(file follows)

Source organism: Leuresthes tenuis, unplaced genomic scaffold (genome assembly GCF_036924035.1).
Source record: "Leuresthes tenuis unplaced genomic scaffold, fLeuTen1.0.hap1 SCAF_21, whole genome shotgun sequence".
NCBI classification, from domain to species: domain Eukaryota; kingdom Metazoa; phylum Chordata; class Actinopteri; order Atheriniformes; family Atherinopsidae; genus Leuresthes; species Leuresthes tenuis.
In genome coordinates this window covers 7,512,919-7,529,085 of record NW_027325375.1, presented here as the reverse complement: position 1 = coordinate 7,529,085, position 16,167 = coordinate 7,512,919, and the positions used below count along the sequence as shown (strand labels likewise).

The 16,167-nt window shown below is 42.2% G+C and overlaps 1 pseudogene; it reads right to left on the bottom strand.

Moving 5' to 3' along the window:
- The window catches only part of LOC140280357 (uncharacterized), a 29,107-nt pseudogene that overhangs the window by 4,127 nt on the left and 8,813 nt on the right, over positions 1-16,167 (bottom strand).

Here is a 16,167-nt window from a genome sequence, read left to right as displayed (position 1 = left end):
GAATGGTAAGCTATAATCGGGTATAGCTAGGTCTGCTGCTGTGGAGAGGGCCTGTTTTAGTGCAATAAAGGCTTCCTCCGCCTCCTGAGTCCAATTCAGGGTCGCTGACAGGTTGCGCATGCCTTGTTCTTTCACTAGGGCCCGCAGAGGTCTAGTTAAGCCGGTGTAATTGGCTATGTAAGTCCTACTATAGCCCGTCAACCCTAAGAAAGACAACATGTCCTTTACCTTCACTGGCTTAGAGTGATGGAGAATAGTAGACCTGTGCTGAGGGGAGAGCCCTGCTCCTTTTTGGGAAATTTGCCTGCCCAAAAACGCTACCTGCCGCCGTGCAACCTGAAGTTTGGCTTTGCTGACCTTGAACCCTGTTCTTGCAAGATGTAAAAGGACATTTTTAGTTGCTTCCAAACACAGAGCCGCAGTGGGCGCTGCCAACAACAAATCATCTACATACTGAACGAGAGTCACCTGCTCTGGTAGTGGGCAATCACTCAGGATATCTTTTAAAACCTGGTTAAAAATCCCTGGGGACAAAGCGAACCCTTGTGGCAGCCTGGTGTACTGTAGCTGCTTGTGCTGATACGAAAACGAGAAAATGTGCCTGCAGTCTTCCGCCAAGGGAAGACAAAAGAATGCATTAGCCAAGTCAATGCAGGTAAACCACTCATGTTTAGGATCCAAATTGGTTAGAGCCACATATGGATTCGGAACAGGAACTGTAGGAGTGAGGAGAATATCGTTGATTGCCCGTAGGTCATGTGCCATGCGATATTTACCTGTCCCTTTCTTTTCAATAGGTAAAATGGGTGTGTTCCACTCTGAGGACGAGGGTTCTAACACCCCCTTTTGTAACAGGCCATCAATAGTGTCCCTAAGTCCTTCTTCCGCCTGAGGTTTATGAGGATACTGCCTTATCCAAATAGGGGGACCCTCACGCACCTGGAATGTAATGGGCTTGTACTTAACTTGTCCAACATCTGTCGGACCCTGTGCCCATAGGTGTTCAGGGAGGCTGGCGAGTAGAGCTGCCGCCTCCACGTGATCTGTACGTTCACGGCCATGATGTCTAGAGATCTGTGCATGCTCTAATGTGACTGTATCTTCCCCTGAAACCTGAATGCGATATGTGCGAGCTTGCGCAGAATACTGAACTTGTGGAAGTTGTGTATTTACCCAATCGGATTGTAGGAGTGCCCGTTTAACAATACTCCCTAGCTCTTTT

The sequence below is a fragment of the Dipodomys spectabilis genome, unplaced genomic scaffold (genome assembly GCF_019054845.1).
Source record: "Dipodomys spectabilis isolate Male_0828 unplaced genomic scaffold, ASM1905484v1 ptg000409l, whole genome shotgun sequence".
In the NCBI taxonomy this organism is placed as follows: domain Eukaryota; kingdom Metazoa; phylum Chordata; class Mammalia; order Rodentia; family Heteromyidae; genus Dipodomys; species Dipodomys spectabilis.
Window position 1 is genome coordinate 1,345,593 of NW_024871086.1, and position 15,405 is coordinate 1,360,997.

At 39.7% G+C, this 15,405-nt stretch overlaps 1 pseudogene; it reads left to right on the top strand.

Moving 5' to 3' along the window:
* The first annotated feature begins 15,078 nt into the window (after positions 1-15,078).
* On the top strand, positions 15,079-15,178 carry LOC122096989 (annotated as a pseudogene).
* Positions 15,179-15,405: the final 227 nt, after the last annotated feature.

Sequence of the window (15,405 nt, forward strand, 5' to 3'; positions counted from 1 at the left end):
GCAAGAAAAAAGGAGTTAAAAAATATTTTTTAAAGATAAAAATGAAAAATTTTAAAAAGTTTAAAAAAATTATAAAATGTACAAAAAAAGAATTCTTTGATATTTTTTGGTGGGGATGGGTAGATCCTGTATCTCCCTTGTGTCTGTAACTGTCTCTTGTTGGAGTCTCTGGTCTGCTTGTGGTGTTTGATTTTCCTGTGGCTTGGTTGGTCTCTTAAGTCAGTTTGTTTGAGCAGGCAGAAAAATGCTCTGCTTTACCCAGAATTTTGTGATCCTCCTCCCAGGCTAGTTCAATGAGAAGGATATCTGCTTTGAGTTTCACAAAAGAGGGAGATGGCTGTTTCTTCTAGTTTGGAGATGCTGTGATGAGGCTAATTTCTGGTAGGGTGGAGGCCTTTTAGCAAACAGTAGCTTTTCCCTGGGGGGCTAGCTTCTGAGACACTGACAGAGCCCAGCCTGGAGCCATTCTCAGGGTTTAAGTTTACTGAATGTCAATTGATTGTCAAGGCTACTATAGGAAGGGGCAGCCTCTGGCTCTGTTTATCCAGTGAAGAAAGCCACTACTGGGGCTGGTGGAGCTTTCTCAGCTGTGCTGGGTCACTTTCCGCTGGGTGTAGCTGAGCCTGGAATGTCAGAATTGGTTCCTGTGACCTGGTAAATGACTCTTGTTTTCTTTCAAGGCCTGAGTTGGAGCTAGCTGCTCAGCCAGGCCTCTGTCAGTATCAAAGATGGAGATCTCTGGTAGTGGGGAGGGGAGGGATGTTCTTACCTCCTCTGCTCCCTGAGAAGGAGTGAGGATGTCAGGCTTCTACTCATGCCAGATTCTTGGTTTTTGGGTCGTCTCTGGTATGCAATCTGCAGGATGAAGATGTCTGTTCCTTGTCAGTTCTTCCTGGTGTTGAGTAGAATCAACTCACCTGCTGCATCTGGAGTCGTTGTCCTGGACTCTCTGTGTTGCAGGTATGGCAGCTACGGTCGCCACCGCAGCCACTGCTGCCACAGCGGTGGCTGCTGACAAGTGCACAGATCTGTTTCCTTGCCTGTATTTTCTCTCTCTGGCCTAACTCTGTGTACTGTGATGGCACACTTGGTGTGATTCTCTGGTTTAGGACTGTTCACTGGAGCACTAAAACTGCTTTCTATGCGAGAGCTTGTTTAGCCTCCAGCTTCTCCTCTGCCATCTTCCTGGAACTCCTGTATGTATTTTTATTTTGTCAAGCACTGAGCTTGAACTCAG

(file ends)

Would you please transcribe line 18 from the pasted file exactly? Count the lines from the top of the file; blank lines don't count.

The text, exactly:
* Positions 15,179-15,405: the final 227 nt, after the last annotated feature.